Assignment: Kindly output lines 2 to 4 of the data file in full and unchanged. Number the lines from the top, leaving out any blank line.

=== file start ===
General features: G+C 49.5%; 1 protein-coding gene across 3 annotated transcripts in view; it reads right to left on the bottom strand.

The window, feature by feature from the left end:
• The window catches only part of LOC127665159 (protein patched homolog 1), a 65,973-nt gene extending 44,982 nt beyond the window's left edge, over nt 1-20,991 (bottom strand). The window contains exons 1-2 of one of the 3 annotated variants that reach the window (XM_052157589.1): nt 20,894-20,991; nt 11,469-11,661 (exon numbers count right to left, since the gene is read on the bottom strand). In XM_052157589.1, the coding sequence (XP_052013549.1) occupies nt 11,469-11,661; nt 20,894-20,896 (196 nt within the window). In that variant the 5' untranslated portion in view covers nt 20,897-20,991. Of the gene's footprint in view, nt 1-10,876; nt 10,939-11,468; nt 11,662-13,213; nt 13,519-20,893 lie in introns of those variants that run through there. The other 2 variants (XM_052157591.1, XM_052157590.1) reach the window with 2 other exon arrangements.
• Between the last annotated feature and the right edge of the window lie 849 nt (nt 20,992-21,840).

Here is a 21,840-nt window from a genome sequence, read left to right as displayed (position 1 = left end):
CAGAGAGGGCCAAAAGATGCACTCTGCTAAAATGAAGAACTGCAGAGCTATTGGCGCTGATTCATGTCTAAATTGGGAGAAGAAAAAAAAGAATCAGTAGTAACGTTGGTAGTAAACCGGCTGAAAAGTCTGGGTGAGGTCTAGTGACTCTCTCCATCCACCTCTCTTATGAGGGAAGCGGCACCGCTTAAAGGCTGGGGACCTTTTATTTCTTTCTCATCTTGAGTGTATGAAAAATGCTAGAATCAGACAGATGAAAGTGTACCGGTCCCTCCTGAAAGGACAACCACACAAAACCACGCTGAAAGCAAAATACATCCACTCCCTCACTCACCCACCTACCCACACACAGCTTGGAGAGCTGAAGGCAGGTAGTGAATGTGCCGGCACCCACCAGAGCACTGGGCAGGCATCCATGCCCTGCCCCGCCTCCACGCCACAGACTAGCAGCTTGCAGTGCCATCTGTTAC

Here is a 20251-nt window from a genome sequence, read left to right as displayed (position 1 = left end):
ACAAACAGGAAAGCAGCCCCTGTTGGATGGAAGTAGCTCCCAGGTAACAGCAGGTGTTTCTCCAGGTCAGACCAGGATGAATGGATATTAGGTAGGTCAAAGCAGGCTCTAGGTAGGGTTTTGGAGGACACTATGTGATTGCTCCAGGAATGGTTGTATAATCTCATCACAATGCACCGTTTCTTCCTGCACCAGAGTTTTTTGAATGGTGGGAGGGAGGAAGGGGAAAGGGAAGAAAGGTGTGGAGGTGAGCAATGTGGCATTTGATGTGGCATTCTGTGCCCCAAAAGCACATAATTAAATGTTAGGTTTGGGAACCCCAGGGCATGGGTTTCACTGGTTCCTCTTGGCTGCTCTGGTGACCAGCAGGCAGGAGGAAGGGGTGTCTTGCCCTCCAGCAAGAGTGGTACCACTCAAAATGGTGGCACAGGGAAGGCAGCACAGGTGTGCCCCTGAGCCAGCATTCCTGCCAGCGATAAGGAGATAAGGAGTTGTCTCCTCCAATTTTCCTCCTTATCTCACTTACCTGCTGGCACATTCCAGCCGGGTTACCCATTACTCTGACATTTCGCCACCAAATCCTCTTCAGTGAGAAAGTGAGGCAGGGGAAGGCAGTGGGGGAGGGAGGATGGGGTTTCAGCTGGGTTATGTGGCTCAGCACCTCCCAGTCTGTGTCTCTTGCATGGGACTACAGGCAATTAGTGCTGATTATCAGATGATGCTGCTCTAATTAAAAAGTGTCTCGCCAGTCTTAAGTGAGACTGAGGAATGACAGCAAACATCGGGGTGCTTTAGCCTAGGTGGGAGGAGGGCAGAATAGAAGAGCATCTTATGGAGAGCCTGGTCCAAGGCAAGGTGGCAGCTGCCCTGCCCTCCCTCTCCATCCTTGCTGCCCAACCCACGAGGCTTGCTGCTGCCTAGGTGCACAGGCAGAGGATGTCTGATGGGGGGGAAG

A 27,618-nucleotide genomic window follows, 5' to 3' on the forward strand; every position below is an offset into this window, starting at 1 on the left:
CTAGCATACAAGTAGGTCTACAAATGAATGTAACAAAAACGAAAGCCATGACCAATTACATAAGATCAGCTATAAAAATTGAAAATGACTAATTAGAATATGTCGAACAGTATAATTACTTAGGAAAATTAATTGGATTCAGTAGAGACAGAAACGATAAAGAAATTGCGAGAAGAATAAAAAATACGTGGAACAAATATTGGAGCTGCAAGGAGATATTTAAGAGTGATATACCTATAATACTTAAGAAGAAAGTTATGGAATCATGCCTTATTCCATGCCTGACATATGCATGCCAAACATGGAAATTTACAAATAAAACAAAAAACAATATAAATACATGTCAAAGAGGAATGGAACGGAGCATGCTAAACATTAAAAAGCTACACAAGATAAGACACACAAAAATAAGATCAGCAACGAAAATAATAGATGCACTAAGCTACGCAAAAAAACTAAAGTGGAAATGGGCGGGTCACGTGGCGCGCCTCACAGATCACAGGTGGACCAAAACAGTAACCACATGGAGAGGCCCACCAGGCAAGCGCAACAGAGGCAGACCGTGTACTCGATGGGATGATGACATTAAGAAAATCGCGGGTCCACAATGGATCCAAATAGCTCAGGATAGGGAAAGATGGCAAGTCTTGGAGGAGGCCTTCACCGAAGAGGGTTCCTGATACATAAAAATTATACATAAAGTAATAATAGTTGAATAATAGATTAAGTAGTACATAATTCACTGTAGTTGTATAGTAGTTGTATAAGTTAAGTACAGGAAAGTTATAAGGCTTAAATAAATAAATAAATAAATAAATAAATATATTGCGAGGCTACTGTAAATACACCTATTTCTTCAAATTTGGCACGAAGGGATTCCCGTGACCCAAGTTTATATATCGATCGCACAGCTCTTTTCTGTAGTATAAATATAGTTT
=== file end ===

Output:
The window, feature by feature from the left end:
• The window catches only part of LOC127665159 (protein patched homolog 1), a 65,973-nt gene extending 44,982 nt beyond the window's left edge, over nt 1-20,991 (bottom strand). The window contains exons 1-2 of one of the 3 annotated variants that reach the window (XM_052157589.1): nt 20,894-20,991; nt 11,469-11,661 (exon numbers count right to left, since the gene is read on the bottom strand). In XM_052157589.1, the coding sequence (XP_052013549.1) occupies nt 11,469-11,661; nt 20,894-20,896 (196 nt within the window). In that variant the 5' untranslated portion in view covers nt 20,897-20,991. Of the gene's footprint in view, nt 1-10,876; nt 10,939-11,468; nt 11,662-13,213; nt 13,519-20,893 lie in introns of those variants that run through there. The other 2 variants (XM_052157591.1, XM_052157590.1) reach the window with 2 other exon arrangements.
• Between the last annotated feature and the right edge of the window lie 849 nt (nt 20,992-21,840).